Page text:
“Hughes’ early life was shaped by his mother doting on him with excessive concern about his health, his teeth and his bowels. Hughes appears to have been introverted from an early age, characteristics that were exacerbated by this mother’s worries. She is said to have disapproved of the young Hughes making friends in the belief that other people were disease carriers, thereby giving him an excuse to escape social pressures. When Howard wanted to attend summer camp his parents requested assurances that their son would be protected from contracting polio. When this was not forthcoming, it was decided to keep him home.”
There’s nothing particularly wrong per se in the impulse for pathogen avoidance, unless it becomes baked into the social system and becomes an excuse for segregation and for undemocratic forms of political management. Here is where problems begin. Society becomes divided by touchable and untouchable, clean and unclean.
In the past, race, language, and religion have come to be seen as a proxy for those categories. What such systems do is assign the burden of immunity to people based not on vulnerability as such but on possessing the means or innate characteristics to enable them to avoid the pathogen.
A major advance in early 20th century public health was to stop the otherization of disease and regard pathogens as a challenge for the whole of society. This is when the idea of what’s now called “focused protection” was first envisioned. The people who are likely to experience severe outcomes from new pathogens are entitled to protection, and that usually tracks closely with age. Everyone gets old regardless of race, language, or income group.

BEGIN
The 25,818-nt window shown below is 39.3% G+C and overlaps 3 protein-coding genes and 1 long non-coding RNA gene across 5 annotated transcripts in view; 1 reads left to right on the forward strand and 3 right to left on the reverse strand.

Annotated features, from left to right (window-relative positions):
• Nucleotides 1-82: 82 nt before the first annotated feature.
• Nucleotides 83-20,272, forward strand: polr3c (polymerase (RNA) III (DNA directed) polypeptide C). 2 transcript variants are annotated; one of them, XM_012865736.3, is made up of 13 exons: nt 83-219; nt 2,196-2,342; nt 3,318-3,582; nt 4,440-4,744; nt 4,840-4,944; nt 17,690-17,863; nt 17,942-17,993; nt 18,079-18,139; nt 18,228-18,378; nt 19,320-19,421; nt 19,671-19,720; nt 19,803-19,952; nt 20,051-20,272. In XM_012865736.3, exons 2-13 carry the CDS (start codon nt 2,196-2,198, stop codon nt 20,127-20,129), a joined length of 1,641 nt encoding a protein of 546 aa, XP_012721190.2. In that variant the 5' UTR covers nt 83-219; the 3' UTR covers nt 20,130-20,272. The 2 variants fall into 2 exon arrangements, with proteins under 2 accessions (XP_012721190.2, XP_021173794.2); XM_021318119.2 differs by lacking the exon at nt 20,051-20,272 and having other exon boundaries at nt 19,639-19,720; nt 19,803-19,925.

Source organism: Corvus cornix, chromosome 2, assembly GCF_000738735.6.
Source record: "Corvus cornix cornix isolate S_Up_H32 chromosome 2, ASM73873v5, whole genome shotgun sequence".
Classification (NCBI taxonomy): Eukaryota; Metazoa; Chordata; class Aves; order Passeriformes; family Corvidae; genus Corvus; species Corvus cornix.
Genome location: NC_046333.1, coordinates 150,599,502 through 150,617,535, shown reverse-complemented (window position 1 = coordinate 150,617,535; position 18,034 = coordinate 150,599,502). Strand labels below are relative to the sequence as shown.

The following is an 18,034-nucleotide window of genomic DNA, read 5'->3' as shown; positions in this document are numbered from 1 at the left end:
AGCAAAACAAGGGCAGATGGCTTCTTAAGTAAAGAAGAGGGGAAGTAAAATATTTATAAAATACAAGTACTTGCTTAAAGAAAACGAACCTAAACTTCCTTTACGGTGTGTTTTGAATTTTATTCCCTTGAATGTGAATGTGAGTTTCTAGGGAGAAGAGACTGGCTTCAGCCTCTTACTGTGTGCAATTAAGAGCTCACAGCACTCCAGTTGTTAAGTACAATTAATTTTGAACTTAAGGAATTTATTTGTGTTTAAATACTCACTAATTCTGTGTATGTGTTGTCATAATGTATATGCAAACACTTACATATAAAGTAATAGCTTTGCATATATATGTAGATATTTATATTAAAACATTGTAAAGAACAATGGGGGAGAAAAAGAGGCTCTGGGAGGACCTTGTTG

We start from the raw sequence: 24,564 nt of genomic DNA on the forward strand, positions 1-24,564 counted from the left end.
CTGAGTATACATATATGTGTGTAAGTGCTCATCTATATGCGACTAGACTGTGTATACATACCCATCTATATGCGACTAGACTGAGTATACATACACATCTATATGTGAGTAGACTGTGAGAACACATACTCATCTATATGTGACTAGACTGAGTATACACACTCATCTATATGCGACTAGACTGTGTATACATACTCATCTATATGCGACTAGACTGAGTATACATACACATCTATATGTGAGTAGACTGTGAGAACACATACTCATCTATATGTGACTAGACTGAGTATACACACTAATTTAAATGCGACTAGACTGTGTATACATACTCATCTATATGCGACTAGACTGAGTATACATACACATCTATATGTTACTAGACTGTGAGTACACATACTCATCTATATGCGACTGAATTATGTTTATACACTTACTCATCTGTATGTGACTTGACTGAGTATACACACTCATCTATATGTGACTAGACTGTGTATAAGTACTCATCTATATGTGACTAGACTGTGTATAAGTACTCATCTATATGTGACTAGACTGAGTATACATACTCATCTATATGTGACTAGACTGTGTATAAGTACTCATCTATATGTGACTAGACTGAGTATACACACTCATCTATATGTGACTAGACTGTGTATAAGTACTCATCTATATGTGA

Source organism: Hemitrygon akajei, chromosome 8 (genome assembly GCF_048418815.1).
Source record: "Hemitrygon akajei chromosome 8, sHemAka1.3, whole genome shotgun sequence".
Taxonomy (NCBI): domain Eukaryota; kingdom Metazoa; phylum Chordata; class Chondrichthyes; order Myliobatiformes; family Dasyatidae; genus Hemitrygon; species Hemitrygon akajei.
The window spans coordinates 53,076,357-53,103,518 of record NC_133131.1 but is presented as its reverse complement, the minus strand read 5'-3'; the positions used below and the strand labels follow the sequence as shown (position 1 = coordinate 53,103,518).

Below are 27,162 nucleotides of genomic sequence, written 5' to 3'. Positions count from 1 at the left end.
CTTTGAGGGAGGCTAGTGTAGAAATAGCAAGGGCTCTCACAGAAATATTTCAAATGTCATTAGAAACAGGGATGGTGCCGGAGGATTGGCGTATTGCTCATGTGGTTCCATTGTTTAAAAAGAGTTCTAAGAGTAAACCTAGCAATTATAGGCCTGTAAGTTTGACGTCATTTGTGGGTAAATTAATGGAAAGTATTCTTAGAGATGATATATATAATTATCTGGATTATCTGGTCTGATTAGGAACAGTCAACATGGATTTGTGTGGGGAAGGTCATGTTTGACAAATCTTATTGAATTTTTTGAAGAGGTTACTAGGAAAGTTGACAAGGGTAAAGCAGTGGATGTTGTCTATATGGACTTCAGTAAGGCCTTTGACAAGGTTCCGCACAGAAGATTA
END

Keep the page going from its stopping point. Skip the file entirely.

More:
Thus the idea of “focused protection” is more properly egalitarian than other forms of disease stratification. It was the system that gradually evolved as the most civilized way to deal with the dangerous but inevitable dance that the world of pathogens has imposed on us. Following that practice, however, requires calm, attentiveness to science, and careful and measured approaches to disease mitigation.
Epidemiologist Sunetra Gupta describes this discovery as a kind of “social contract” of infectious disease. We agree to grant universal rights and freedoms despite the presence of pathogens in the world. The contract is not explicit but more endogenous and evolved. And it is easily broken when disease panic – or some harebrained new pandemic planning by government – begins to segregate people based on a perception of worthiness to remain unexposed while imposing the burden of exposure on others based on class.
And that is precisely what happened in 2020. In the name of all these strange new practices – ‘Nonpharmaceutical Interventions’, ‘Targeted Layered Containments’, or, in the words of Dr. Fauci “public health measures,” all of which are euphemisms for lockdowns – many governments sliced and diced the population. The ruling class cobbled together its own Medieval-style system for beating disease through an expectation that the people who do not matter much will be on the front lines while the rest stay home and stay safe.
Lockdowns are not just a brutal and failed form of disease mitigation. They were the replacement of a social system based on freedom and equality with another based on income, class, and the worthiness to stay free of, or be exposed to, disease. That is the meta analysis of what happened to us in these last 15 months, whether intended or not.
Lockdowns shattered the social contract at the expense of the working class and the poor, all to the wild celebration of the mainstream media and people who mostly identify as politically left wing (and this was likely for political reasons).
This is the true story of lockdowns. We must deal with it, and allow our understanding of ideological categories to adapt in light of it. The champions of the lockdowns, who are still with us, are not friends of the poor, minorities, or the working class but elite intellectuals and professional-class elites who tagged others to be their sandbags to protect themselves against the floods of pathogenic exposure which the ruling class neither wanted nor believed that they deserved.